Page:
A soldier keeps watch outside the house where five people were shot dead during an operation to recapture the world's top drug lord Joaquin "El Chapo" Guzman at Jiquilpan Boulevard in Los Mochis, in Sinaloa state, Mexico, Jan. 10, 2016. Reuters

Mexican authorities have arrested Francisco Javier Hernandez Garcia, the alleged leader of the once-powerful Beltrán-Leyva drug cartel. He has been charged with drug trafficking in five Mexican states, Agence France-Presse reported Monday.

Mexican authorities said Hernandez Garcia, 47, allegedly took over the operations of the cartel after Hector "the H" Beltran Leyva — one of the five brothers who founded the cartel — was arrested in 2014. He was taken into custody Saturday in a vehicle with suspected drugs and four guns.

He allegedly rose through the ranks of the cartel from the status of a bodyguard for the Beltrán-Leyva family in the 1990s. He came to the leader of the gang after Mexican authorities dismantled the leadership of the gang, which was once one of Mexico’s most powerful cartels.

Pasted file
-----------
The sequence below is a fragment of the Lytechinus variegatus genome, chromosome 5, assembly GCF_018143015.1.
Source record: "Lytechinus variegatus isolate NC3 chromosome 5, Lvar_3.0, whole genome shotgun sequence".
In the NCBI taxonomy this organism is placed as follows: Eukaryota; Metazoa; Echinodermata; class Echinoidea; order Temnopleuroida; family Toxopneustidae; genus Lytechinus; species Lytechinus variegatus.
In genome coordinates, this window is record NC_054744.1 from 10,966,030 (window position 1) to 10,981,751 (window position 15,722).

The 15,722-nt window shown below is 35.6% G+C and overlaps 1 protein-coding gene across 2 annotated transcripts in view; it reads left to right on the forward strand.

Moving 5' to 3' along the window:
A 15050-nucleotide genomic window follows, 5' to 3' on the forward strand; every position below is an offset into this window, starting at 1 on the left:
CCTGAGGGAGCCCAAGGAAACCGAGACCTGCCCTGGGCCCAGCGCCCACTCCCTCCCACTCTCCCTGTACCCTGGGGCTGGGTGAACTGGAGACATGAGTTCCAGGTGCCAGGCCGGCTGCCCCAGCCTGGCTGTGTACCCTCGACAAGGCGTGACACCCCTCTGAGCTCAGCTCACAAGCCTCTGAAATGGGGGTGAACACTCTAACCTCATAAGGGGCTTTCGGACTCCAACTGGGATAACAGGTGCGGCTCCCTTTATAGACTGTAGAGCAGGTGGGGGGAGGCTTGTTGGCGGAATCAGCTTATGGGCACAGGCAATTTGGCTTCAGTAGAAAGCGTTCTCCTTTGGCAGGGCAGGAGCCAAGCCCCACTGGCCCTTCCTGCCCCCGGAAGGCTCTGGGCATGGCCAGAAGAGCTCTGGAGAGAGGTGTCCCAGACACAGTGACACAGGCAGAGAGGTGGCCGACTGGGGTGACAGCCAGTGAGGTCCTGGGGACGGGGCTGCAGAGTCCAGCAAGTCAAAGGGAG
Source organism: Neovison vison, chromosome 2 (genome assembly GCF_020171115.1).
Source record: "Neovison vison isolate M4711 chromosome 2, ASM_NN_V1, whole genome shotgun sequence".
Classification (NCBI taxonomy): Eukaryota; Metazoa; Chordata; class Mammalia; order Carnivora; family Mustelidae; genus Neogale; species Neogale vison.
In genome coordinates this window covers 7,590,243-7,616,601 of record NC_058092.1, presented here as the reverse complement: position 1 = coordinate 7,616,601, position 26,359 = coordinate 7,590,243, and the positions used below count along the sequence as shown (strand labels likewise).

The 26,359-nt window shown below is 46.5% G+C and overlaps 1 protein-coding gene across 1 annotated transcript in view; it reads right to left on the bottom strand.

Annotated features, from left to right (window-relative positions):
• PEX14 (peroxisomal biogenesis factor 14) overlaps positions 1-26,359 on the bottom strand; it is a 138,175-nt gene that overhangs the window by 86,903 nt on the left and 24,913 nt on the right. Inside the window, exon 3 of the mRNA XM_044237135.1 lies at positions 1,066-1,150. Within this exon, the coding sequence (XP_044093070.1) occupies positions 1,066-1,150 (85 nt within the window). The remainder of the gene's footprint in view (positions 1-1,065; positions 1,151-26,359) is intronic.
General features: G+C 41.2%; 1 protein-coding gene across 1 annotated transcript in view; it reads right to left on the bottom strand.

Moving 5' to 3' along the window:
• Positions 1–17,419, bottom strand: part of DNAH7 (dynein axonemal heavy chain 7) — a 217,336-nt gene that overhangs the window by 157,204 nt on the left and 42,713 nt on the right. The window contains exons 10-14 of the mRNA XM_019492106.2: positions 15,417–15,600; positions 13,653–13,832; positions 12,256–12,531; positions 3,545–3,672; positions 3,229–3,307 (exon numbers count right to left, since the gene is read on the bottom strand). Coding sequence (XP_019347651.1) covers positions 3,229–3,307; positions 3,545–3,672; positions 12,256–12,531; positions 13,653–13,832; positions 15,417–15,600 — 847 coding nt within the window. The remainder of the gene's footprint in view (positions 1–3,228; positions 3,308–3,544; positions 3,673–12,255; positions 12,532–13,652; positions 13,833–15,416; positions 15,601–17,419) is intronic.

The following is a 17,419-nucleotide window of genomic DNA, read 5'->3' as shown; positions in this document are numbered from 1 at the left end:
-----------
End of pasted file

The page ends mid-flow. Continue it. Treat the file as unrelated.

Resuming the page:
The cartel’s power, which grew in the 2000s, fell sharply in 2009 when leader Arturo Beltrán Leyva was killed by authorities. The Beltrán-Leyva Cartel started as an offshoot to the powerful Sinaloa Cartel, the leader of which, Joaquín "El Chapo" Guzmán, was arrested in January after escaping prison, the Houston Chronicle reported.

Hernandez Garcia began coordinating drug shipments for the cartel in 2005, the Tucson Sentinel reported. He was also put in charge of coordinating partnerships with local groups in Mexico to fight for drug and human smuggling routes with the Sinaloa and Gulf Cartels.

Both Mexico and the United States have pushed recently to nab alleged high-ranking drug traffickers. Some 24 members of the Sinaloa cartel were arrested in a sting Saturday coordinated by the two countries, the Sentinel reported. Hundreds of pounds of narcotics, as well as assault weapons, were seized in the raid.

On the black market, narcotics is the biggest earner, netting about $300 billion every year, the Latin Post reported. The illicit drug market in the United States is controlled by about seven Mexican drug cartels, including Beltrán-Leyva, Sinaloa and Juarez.